Primary Source: The Negroes In Kansas (The New York Times - January 25, 1892)

THE NEGROES IN KANSAS - A “TABOO” SYSTEM THAT IS DRIVING THEM FROM REPUBLICAN RANKS (The New York Times - January 25, 1892). Slightly edited for classroom use.

Topeka, Kan., Jan. 24.- The leaders of the African contingent in politics claim to hold a mortgage on the office of State Auditor since the days of E.P. McCabe, who occupied that position four years and filled it fully as well as all the Caucasians who preceded him. But with that one exception the negroes do not seem to have been very successful in their efforts to foreclose.

They come up to the Republican Conventions every two years with their stereotyped demand for recognition, but somehow, with the one exception, when a negro was named to humiliate St. John, they have never had their demands acceded to. There have been threats of a bolt, but in the end very few went off.

The situation this year is very different. The independence shown by the voters during the last three years has had a very demoralizing effect upon party organization. There is a feeling prevalent that the duty of the citizen is to the man and not to the party. As the Republican Party is now in close quarters, and the negro vote is not less than 12,000, the leading men of that race feel that they have it in their power to dictate terms, especially as there is danger of a coalition between the Democrats and the People’s Party.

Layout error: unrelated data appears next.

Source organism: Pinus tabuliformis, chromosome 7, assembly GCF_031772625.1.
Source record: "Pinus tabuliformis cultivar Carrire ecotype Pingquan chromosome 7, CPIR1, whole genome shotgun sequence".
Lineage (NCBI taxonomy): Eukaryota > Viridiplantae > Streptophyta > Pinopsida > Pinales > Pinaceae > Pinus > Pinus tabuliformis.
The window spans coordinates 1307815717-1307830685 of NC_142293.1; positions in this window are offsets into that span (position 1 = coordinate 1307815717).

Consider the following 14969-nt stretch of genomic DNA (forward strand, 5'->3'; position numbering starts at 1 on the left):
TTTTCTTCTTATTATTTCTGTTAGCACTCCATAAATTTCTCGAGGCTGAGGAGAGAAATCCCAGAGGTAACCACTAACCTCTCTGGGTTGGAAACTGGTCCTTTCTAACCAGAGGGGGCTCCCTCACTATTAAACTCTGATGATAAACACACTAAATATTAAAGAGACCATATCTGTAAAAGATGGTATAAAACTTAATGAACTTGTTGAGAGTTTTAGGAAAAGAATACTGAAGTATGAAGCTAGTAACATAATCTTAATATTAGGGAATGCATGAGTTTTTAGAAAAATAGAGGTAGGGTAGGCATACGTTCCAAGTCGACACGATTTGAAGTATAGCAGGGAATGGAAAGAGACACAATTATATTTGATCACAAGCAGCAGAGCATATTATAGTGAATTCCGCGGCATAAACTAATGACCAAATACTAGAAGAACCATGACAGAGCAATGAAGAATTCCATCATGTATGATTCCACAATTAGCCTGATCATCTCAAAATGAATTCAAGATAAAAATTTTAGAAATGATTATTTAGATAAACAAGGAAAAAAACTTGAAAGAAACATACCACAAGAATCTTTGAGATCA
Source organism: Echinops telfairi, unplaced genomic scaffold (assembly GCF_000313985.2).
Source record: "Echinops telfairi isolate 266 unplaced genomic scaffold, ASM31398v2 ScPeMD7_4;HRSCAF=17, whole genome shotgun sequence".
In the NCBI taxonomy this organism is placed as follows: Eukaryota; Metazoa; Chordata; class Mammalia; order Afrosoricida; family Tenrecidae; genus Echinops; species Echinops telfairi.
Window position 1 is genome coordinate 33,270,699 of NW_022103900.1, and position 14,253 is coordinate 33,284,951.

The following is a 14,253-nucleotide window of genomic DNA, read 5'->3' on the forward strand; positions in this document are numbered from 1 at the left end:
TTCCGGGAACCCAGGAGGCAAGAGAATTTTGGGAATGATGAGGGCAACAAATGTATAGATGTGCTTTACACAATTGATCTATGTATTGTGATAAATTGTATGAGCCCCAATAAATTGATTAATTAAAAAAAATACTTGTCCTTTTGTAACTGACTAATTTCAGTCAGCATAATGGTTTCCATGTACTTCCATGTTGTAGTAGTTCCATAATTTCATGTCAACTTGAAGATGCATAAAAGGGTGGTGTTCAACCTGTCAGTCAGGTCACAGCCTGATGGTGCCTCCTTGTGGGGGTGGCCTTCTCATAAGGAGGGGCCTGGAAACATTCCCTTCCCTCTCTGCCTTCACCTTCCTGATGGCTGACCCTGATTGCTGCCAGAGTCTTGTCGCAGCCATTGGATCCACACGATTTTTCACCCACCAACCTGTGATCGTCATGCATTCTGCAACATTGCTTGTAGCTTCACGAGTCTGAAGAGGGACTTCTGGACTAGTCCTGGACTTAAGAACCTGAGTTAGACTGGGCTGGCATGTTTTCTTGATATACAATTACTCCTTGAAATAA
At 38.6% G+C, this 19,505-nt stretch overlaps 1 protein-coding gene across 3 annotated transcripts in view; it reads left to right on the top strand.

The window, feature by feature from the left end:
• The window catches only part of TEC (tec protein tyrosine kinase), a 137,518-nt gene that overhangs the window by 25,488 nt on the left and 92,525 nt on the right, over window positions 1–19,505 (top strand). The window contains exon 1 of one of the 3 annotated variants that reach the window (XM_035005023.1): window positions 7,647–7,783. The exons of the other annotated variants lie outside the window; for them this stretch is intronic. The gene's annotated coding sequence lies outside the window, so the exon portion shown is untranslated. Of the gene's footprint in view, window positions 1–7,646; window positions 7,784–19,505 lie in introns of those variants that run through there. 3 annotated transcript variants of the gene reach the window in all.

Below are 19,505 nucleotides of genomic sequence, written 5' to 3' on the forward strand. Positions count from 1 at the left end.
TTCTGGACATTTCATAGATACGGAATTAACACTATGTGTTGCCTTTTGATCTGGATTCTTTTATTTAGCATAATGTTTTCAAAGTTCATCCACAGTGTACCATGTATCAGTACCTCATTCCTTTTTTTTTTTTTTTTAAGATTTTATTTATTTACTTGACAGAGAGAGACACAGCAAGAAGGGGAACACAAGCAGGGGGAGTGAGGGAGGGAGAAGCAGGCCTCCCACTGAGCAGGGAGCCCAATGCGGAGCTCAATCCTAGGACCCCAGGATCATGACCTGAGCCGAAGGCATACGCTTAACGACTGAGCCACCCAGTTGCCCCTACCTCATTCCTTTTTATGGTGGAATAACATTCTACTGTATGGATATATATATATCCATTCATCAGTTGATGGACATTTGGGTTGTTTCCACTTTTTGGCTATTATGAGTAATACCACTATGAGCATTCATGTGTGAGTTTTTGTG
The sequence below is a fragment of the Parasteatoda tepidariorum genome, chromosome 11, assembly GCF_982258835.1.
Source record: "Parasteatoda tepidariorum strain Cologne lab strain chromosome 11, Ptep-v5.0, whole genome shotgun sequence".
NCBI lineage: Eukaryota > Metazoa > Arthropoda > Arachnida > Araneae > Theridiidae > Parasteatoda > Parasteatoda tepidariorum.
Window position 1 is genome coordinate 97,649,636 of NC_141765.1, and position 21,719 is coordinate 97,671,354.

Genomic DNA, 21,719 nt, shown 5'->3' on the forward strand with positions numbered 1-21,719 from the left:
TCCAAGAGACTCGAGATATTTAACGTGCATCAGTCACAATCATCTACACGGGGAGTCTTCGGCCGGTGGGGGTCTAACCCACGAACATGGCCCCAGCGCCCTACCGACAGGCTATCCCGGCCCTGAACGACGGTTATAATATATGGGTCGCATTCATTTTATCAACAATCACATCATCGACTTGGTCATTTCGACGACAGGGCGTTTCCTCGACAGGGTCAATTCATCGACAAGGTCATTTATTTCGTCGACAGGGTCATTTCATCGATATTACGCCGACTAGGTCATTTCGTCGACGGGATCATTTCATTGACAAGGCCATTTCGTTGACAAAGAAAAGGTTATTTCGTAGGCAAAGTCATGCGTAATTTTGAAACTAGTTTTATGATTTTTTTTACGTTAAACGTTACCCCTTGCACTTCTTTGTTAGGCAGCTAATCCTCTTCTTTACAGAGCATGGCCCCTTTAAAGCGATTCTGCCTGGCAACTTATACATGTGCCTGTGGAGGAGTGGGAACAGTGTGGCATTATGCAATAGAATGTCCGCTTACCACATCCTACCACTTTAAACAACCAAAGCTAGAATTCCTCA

The defeat of the negro candidate in the Republican Convention two years ago, and the nomination of another negro by the People’s Party the same year, has produced a wavering in the colored ranks that bids fair to be dangerous to the present dominant party. The negroes insist that they are entitled to recognition, not as a matter of fairness, but as a matter of right. With this feeling they now ask for the nomination for Secretary of State of Blanch K. Bruce of Leavenworth, a negro of ability, but at the same time afflicted with the office-seeking mania.